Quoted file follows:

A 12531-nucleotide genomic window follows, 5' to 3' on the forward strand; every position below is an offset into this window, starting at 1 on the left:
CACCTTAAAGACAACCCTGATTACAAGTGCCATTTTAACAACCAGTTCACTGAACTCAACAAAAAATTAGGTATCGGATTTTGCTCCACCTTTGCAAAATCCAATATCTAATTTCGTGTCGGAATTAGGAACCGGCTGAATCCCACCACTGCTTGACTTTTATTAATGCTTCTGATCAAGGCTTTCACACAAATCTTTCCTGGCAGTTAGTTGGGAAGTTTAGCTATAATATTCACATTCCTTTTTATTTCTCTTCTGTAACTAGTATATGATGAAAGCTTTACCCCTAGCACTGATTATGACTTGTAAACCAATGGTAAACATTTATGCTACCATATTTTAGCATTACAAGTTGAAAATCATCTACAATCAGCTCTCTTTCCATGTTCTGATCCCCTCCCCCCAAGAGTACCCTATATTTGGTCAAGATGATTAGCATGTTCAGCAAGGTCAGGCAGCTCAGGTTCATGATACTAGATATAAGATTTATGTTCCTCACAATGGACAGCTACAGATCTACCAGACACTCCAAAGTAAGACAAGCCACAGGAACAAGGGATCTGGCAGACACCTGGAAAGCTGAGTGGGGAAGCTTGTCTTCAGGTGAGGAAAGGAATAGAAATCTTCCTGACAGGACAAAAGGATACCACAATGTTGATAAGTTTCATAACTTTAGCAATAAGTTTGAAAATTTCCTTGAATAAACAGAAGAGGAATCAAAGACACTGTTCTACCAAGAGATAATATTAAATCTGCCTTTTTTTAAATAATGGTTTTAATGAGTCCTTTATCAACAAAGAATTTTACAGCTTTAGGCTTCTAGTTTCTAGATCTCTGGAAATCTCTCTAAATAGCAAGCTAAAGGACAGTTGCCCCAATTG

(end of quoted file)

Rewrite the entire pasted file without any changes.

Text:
A 12531-nucleotide genomic window follows, 5' to 3' on the forward strand; every position below is an offset into this window, starting at 1 on the left:
CACCTTAAAGACAACCCTGATTACAAGTGCCATTTTAACAACCAGTTCACTGAACTCAACAAAAAATTAGGTATCGGATTTTGCTCCACCTTTGCAAAATCCAATATCTAATTTCGTGTCGGAATTAGGAACCGGCTGAATCCCACCACTGCTTGACTTTTATTAATGCTTCTGATCAAGGCTTTCACACAAATCTTTCCTGGCAGTTAGTTGGGAAGTTTAGCTATAATATTCACATTCCTTTTTATTTCTCTTCTGTAACTAGTATATGATGAAAGCTTTACCCCTAGCACTGATTATGACTTGTAAACCAATGGTAAACATTTATGCTACCATATTTTAGCATTACAAGTTGAAAATCATCTACAATCAGCTCTCTTTCCATGTTCTGATCCCCTCCCCCCAAGAGTACCCTATATTTGGTCAAGATGATTAGCATGTTCAGCAAGGTCAGGCAGCTCAGGTTCATGATACTAGATATAAGATTTATGTTCCTCACAATGGACAGCTACAGATCTACCAGACACTCCAAAGTAAGACAAGCCACAGGAACAAGGGATCTGGCAGACACCTGGAAAGCTGAGTGGGGAAGCTTGTCTTCAGGTGAGGAAAGGAATAGAAATCTTCCTGACAGGACAAAAGGATACCACAATGTTGATAAGTTTCATAACTTTAGCAATAAGTTTGAAAATTTCCTTGAATAAACAGAAGAGGAATCAAAGACACTGTTCTACCAAGAGATAATATTAAATCTGCCTTTTTTTAAATAATGGTTTTAATGAGTCCTTTATCAACAAAGAATTTTACAGCTTTAGGCTTCTAGTTTCTAGATCTCTGGAAATCTCTCTAAATAGCAAGCTAAAGGACAGTTGCCCCAATTG